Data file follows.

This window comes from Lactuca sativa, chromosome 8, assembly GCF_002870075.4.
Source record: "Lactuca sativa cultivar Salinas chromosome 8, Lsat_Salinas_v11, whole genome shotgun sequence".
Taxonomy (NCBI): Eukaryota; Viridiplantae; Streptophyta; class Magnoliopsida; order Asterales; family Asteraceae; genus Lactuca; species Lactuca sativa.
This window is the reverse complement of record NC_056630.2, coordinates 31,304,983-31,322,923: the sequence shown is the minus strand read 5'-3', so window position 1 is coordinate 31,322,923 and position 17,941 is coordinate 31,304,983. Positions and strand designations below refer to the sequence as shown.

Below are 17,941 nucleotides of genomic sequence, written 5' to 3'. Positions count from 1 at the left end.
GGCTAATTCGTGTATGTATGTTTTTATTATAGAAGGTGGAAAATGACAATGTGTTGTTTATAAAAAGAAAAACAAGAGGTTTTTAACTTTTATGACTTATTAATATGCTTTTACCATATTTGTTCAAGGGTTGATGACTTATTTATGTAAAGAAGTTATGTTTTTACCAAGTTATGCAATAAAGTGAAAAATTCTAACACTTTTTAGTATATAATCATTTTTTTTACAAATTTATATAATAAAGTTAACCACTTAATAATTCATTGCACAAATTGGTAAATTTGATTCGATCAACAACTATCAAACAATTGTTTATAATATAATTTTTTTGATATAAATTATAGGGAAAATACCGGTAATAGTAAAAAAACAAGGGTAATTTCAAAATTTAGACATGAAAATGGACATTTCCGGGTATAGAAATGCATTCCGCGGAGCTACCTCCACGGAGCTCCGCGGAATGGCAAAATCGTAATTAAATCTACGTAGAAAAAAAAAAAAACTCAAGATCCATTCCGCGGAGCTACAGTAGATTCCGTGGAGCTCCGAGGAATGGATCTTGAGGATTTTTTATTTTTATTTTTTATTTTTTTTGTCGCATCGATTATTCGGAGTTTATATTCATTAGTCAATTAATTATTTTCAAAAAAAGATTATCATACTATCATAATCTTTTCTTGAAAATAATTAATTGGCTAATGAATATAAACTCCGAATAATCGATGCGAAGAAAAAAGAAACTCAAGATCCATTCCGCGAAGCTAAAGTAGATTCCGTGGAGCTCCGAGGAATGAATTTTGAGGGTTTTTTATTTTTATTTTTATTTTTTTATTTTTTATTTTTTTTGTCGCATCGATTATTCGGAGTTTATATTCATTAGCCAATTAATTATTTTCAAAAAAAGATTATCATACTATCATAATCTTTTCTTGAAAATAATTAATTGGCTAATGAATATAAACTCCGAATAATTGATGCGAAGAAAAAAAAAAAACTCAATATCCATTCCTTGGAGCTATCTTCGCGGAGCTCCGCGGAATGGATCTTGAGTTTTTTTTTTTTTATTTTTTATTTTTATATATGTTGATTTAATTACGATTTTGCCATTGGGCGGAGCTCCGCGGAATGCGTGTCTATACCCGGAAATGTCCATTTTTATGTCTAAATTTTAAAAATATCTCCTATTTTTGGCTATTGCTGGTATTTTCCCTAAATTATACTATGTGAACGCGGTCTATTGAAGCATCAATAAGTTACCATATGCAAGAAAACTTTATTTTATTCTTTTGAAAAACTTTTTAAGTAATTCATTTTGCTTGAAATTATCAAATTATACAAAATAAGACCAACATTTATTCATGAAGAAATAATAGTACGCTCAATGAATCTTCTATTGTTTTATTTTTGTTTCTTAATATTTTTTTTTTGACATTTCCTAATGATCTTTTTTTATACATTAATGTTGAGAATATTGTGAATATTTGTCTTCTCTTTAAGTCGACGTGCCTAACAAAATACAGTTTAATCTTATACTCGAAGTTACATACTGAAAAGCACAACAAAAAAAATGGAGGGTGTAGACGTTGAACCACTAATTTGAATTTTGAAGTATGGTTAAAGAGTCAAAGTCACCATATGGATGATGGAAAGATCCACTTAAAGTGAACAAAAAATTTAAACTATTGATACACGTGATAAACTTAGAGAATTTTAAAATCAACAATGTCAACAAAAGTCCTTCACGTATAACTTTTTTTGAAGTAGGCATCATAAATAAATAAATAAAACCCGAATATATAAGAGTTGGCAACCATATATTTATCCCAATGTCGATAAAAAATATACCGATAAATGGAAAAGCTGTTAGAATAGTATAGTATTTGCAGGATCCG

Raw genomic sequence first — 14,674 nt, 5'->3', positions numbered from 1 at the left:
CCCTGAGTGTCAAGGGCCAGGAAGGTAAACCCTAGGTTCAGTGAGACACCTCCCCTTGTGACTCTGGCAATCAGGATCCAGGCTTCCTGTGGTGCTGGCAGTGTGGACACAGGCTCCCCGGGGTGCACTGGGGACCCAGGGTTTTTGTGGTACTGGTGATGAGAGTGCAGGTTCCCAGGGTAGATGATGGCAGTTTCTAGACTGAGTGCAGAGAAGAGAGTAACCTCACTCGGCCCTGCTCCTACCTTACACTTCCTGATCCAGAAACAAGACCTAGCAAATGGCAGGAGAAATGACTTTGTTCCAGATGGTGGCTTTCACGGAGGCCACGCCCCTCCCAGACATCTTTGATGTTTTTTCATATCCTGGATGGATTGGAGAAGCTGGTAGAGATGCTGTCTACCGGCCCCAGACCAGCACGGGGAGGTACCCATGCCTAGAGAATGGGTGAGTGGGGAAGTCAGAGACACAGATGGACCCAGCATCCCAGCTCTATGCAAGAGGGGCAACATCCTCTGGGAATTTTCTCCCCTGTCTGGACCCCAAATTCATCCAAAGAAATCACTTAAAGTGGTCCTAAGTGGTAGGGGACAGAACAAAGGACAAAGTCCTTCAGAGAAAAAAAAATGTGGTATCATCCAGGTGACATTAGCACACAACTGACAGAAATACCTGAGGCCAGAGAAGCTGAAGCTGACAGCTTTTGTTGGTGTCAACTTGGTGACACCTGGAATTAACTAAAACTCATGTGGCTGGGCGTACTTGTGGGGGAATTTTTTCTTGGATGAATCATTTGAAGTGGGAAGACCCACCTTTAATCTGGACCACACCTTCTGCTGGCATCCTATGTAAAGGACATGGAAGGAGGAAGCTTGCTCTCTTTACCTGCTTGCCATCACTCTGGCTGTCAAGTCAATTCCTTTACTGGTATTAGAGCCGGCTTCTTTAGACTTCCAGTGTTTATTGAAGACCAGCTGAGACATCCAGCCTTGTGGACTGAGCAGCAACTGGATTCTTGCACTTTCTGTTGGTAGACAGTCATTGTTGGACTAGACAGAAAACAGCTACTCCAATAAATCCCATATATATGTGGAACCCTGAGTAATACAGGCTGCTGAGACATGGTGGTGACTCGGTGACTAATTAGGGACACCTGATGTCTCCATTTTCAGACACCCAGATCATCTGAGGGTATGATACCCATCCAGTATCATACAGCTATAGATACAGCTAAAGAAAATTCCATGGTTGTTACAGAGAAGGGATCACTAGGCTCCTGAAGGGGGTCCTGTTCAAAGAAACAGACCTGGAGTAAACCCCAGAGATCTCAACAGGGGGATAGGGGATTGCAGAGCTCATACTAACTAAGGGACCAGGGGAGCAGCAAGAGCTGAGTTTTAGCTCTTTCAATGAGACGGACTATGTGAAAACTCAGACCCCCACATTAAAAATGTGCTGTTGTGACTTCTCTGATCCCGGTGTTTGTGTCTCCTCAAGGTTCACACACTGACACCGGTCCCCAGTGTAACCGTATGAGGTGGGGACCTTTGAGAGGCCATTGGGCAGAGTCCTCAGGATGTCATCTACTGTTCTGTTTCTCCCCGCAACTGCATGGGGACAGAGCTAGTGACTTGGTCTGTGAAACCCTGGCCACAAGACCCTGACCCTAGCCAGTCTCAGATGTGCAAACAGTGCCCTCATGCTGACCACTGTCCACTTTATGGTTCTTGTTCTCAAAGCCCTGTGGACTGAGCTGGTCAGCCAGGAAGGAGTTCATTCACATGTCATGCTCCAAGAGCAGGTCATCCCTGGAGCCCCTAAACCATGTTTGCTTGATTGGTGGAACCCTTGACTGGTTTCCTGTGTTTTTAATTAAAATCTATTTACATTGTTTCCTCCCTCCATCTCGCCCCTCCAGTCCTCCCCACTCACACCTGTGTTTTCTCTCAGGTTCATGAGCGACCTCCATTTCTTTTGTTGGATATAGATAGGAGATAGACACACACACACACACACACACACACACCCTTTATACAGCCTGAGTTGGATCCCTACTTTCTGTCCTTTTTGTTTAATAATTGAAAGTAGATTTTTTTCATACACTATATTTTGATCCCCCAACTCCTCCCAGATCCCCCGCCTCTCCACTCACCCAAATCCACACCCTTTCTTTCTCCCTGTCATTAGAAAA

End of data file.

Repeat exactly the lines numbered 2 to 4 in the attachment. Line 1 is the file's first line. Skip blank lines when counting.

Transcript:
Source record: "Lactuca sativa cultivar Salinas chromosome 8, Lsat_Salinas_v11, whole genome shotgun sequence".
Taxonomy (NCBI): Eukaryota; Viridiplantae; Streptophyta; class Magnoliopsida; order Asterales; family Asteraceae; genus Lactuca; species Lactuca sativa.
This window is the reverse complement of record NC_056630.2, coordinates 31,304,983-31,322,923: the sequence shown is the minus strand read 5'-3', so window position 1 is coordinate 31,322,923 and position 17,941 is coordinate 31,304,983. Positions and strand designations below refer to the sequence as shown.